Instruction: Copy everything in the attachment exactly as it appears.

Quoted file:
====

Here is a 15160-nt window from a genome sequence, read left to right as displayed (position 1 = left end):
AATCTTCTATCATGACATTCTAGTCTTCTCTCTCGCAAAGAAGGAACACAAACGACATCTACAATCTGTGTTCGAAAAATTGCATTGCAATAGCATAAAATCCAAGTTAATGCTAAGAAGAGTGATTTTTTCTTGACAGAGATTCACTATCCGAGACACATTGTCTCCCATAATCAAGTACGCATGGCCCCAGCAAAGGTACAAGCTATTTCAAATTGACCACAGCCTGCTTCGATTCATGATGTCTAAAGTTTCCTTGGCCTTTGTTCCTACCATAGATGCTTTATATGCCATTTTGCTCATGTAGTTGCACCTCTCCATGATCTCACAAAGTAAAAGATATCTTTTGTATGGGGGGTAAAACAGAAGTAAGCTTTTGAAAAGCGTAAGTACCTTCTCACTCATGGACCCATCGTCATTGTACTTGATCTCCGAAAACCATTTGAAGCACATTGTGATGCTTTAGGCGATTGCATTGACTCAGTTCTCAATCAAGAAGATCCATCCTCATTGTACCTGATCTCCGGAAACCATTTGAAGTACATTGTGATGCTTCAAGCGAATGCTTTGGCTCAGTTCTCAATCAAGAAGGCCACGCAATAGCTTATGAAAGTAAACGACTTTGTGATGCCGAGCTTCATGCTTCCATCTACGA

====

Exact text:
Here is a 15160-nt window from a genome sequence, read left to right as displayed (position 1 = left end):
AATCTTCTATCATGACATTCTAGTCTTCTCTCTCGCAAAGAAGGAACACAAACGACATCTACAATCTGTGTTCGAAAAATTGCATTGCAATAGCATAAAATCCAAGTTAATGCTAAGAAGAGTGATTTTTTCTTGACAGAGATTCACTATCCGAGACACATTGTCTCCCATAATCAAGTACGCATGGCCCCAGCAAAGGTACAAGCTATTTCAAATTGACCACAGCCTGCTTCGATTCATGATGTCTAAAGTTTCCTTGGCCTTTGTTCCTACCATAGATGCTTTATATGCCATTTTGCTCATGTAGTTGCACCTCTCCATGATCTCACAAAGTAAAAGATATCTTTTGTATGGGGGGTAAAACAGAAGTAAGCTTTTGAAAAGCGTAAGTACCTTCTCACTCATGGACCCATCGTCATTGTACTTGATCTCCGAAAACCATTTGAAGCACATTGTGATGCTTTAGGCGATTGCATTGACTCAGTTCTCAATCAAGAAGATCCATCCTCATTGTACCTGATCTCCGGAAACCATTTGAAGTACATTGTGATGCTTCAAGCGAATGCTTTGGCTCAGTTCTCAATCAAGAAGGCCACGCAATAGCTTATGAAAGTAAACGACTTTGTGATGCCGAGCTTCATGCTTCCATCTACGA